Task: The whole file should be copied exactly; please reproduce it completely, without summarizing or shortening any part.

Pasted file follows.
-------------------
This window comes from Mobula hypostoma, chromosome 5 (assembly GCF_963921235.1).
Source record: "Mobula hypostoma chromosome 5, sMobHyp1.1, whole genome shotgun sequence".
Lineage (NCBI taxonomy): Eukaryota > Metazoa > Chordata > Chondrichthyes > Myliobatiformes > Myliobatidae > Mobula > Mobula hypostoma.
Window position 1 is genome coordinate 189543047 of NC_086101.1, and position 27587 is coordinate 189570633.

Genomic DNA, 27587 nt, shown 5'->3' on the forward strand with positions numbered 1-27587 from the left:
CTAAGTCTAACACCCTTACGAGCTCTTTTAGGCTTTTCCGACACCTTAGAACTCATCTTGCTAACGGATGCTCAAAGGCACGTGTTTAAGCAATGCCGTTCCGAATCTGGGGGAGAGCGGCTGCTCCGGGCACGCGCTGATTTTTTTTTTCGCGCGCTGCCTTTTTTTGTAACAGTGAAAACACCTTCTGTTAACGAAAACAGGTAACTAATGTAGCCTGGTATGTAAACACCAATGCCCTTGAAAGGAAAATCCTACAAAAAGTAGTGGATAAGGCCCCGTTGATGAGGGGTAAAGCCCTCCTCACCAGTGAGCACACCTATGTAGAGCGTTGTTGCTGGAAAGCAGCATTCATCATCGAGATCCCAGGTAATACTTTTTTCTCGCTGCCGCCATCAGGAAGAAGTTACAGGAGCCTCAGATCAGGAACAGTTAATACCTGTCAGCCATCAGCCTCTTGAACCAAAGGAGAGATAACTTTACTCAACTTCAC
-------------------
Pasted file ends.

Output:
This window comes from Mobula hypostoma, chromosome 5 (assembly GCF_963921235.1).
Source record: "Mobula hypostoma chromosome 5, sMobHyp1.1, whole genome shotgun sequence".
Lineage (NCBI taxonomy): Eukaryota > Metazoa > Chordata > Chondrichthyes > Myliobatiformes > Myliobatidae > Mobula > Mobula hypostoma.
Window position 1 is genome coordinate 189543047 of NC_086101.1, and position 27587 is coordinate 189570633.

Genomic DNA, 27587 nt, shown 5'->3' on the forward strand with positions numbered 1-27587 from the left:
CTAAGTCTAACACCCTTACGAGCTCTTTTAGGCTTTTCCGACACCTTAGAACTCATCTTGCTAACGGATGCTCAAAGGCACGTGTTTAAGCAATGCCGTTCCGAATCTGGGGGAGAGCGGCTGCTCCGGGCACGCGCTGATTTTTTTTTTCGCGCGCTGCCTTTTTTTGTAACAGTGAAAACACCTTCTGTTAACGAAAACAGGTAACTAATGTAGCCTGGTATGTAAACACCAATGCCCTTGAAAGGAAAATCCTACAAAAAGTAGTGGATAAGGCCCCGTTGATGAGGGGTAAAGCCCTCCTCACCAGTGAGCACACCTATGTAGAGCGTTGTTGCTGGAAAGCAGCATTCATCATCGAGATCCCAGGTAATACTTTTTTCTCGCTGCCGCCATCAGGAAGAAGTTACAGGAGCCTCAGATCAGGAACAGTTAATACCTGTCAGCCATCAGCCTCTTGAACCAAAGGAGAGATAACTTTACTCAACTTCAC